Optimization of Cell Disruption and Transesterification of Lipids from Botryococcus braunii LB572
- 14 Downloads
Several methods including microwave, Frenchpress, autoclave, bead-beating, ultrasonication, and osmotic shock were compared to identify the most effective microalgal cell disruption method. Botryococcus braunii LB572 was cultured in 5 L flasks containing JM medium mixed with oceanic sediment extract for 13 days. Among the methods tested, enhanced lipid extraction was achieved through microwave treatment (2450MHz, 1250W at 150°C for 20 min). Oleic (C18:1), linolenic (C18:3), and palmitic acids (C16:0) were found to be the major fatty acids among the C14-C24 acids from extracted lipid. In addition, the optimal conditions of transesterification were as follows: 70 mL of methanol, 6 mL of sulfuric acid, 8 mL of chloroform, and boiling at 100°C for 30 min; 85.4% of C14-C24 FAME and 78.5% of C16-C18 FAME were esterified from transesterifiable lipids.
KeywordsBotryococcus braunii cell disruption lipid extraction transesterification FAME
Unable to display preview. Download preview PDF.
- 6.Thompson, A. S., J. C. Rhodes, and I. Pettman (1988) Natural environmental research council culture collection of algae and protozoa: catalogue of strains, Freshwater Biological Association. Ambleside, UK.Google Scholar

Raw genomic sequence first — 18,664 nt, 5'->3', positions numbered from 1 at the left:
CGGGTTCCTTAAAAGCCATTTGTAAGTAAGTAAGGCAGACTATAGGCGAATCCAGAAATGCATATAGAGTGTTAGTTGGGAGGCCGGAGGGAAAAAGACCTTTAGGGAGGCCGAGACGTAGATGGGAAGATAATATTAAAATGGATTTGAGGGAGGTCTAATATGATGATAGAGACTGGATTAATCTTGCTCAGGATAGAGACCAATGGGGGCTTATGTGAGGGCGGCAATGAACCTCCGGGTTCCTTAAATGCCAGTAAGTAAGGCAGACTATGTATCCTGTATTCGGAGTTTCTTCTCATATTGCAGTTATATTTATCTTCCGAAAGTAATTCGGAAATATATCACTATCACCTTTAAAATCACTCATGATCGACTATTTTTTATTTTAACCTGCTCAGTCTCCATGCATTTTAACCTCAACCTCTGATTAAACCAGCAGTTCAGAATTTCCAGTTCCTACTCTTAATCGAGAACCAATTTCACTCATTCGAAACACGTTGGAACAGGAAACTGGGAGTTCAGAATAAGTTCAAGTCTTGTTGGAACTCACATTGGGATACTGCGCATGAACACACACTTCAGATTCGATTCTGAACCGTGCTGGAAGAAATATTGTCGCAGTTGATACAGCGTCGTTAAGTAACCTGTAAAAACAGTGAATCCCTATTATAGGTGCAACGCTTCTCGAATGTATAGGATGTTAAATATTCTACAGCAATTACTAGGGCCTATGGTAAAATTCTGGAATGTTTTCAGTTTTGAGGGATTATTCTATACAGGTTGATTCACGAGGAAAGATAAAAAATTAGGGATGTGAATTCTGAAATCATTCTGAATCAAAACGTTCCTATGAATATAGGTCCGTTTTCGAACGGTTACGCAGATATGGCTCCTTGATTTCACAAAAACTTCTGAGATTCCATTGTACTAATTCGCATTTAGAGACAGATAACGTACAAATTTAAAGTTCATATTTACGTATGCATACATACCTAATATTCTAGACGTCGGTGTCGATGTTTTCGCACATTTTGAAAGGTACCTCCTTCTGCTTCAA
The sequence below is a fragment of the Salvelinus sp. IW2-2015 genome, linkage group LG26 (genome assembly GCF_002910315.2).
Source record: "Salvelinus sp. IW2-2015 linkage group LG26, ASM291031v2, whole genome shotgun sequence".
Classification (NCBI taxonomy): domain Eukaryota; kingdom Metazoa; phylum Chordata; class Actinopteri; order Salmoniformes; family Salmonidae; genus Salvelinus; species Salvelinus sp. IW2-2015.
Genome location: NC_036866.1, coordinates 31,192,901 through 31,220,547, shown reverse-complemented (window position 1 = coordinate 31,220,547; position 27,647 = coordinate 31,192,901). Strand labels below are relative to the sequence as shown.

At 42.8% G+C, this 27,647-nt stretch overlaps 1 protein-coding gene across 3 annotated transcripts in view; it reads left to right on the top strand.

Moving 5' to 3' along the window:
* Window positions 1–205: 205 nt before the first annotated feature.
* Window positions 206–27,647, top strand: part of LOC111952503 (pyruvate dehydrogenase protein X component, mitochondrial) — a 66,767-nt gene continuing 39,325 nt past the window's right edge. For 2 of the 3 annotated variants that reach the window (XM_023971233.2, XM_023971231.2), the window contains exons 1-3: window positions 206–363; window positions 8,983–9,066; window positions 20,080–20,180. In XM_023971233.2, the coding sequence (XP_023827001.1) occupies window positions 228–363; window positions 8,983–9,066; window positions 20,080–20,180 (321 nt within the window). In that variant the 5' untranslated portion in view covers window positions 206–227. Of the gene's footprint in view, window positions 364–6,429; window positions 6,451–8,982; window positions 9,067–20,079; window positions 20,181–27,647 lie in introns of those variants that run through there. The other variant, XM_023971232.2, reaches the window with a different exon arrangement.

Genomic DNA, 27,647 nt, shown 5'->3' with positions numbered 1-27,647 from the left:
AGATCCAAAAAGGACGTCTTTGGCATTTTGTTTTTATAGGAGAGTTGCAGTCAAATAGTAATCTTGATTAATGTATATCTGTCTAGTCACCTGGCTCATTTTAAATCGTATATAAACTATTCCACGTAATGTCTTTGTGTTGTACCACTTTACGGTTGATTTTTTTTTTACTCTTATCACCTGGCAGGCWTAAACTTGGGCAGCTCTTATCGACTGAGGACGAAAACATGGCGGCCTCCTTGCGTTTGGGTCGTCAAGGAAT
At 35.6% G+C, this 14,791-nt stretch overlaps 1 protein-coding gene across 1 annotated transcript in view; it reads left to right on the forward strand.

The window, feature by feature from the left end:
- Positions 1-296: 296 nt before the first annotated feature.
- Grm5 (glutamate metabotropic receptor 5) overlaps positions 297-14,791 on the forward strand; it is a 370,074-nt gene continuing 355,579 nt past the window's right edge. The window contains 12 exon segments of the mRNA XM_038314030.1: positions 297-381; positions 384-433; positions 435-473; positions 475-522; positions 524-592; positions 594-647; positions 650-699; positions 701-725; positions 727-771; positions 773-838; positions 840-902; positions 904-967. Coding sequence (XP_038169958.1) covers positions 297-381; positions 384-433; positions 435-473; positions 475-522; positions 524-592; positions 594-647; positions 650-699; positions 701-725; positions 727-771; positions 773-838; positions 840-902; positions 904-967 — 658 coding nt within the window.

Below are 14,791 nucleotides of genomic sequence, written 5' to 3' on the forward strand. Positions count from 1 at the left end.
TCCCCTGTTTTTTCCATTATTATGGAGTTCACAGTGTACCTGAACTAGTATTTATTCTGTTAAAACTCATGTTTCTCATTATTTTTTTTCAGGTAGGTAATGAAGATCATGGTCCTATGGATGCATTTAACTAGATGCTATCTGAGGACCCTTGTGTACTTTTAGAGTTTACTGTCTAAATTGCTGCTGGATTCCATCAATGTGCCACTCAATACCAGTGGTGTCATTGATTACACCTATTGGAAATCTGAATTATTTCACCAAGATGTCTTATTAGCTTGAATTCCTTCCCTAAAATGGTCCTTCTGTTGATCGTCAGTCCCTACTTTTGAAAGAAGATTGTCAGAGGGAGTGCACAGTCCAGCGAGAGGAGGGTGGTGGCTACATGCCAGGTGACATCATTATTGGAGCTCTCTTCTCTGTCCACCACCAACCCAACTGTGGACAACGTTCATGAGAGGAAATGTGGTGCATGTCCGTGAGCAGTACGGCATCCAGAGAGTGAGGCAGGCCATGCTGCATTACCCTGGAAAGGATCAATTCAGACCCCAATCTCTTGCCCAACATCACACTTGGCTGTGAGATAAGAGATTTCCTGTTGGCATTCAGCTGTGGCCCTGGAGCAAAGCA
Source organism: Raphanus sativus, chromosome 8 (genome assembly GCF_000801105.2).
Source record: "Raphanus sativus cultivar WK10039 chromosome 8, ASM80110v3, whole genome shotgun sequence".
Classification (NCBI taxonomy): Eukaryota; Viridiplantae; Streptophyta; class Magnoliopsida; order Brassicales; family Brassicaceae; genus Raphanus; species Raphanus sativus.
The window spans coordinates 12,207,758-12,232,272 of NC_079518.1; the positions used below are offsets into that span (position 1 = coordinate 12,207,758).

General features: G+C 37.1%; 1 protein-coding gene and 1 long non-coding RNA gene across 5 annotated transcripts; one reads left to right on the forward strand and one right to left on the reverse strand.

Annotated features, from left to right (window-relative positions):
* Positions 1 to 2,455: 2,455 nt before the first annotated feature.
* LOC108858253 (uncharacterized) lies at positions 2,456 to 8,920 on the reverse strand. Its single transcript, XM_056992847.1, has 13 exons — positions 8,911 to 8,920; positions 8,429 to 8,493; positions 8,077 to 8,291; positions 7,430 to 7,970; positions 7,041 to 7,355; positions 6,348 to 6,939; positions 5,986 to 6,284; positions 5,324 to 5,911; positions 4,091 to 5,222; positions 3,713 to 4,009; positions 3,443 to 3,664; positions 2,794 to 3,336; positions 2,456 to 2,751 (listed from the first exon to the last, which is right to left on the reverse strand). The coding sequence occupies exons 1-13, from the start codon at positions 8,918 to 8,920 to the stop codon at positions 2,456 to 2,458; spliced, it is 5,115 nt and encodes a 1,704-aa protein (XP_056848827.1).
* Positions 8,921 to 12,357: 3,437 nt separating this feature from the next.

- 8.Folch, J., M. Lees, and G. H. S. Stanley (1957) A simple method for the isolation and purification of total lipids from animal tissues. J. Biol. Chem. 226: 497–509.Google Scholar
- 11.Engler, C. R. (1985) Disruption of microbial cells. pp. 305–324. In: Moo-Young M. (2nd ed.). Comprehensive Biotechnology, Pergamon Press, Oxford. UK.Google Scholar
- 16.Vanderheiden, G. J., A. C. Fairchild, and G. R. Jago (1970) Construction of a laboratory press for use with the French pressure cell. Appl. Microbiol. 19: 875–877.Google Scholar
- 18.Vasavada, P. C. (1986) Effect of microwave energy on bacteria. J. Microwave Power 21: 187–188.Google Scholar
- 20.Zheng, H., J. Yin, Z. Gao, H. Huang, X. Ji, and C. Dou (2011) Disruption of Chlorella vulgaris cells for the release of biodieselproducing lipids: a comparison of grinding, ultrasonication, bead milling, enzymatic lysis, and microwaves. Appl. Biochem. Biotechnol. 164: 1215–1224.CrossRefGoogle Scholar